When the play begins, the witches enter with thunder and lightning. A storm is coming. This already foreshadows something dark and ominous. The first witch asks when they will meet again, "In thunder, lightning, or in rain?" (1.1.2). In Shakespeare's time, witches were associated with Satan and evil in general. As part of the folklore about witches, it was also believed that they could cause bad weather. So, quite literally, they could change the landscape and the environment. In other words, they could cause things in the world to become dark and evil. They set the stage (pun intended) with a general sense of evil.
The first and second witches mention Grimalkin and Paddock. These are called "familiars" which are attending evil spirits. With the storm and the attending evil spirits, the witches are imbuing the world with darkness, storms, and evil. The scene ends with all three chanting:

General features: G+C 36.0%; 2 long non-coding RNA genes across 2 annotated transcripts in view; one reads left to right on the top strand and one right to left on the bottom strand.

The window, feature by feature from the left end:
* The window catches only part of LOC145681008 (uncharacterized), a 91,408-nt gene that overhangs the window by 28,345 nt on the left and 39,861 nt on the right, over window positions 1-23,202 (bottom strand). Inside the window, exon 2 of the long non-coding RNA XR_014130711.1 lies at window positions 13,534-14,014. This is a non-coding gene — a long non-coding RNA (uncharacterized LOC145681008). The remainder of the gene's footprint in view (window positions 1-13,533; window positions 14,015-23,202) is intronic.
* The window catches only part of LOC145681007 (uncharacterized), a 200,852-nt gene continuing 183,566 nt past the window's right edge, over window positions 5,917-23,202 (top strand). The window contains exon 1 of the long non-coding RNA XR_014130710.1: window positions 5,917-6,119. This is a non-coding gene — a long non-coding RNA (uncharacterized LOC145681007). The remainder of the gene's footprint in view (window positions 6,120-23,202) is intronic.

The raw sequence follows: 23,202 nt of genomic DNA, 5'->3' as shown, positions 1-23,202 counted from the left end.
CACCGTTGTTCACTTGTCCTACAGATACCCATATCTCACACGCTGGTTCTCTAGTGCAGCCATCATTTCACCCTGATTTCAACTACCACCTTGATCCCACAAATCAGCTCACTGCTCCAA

Fair is foul, and foul is fair,
Hover through the fog and filthy air. (1.1.10-11)
Again we have the repetition that the environment has become filthy and evil. With these final lines, the witches indicate that what had been good ("fair") will become evil ("foul"). This foreshadows Macbeth's descent from a loyal Thane to a murderous tyrant. He was fair and will become foul. The witches symbolize this shifting in the world from foul to fair.
There is always debate as to whether they cause Macbeth's downfall or whether they simply plant the idea in his mind. The latter supports the idea that they put evil in the air and that they put greed and ambition in his mind, leaving it up to him to act upon these thoughts.
They foreshadow something dark and evil is about to occur. They also give insight to the supernaturalism in Macbeth.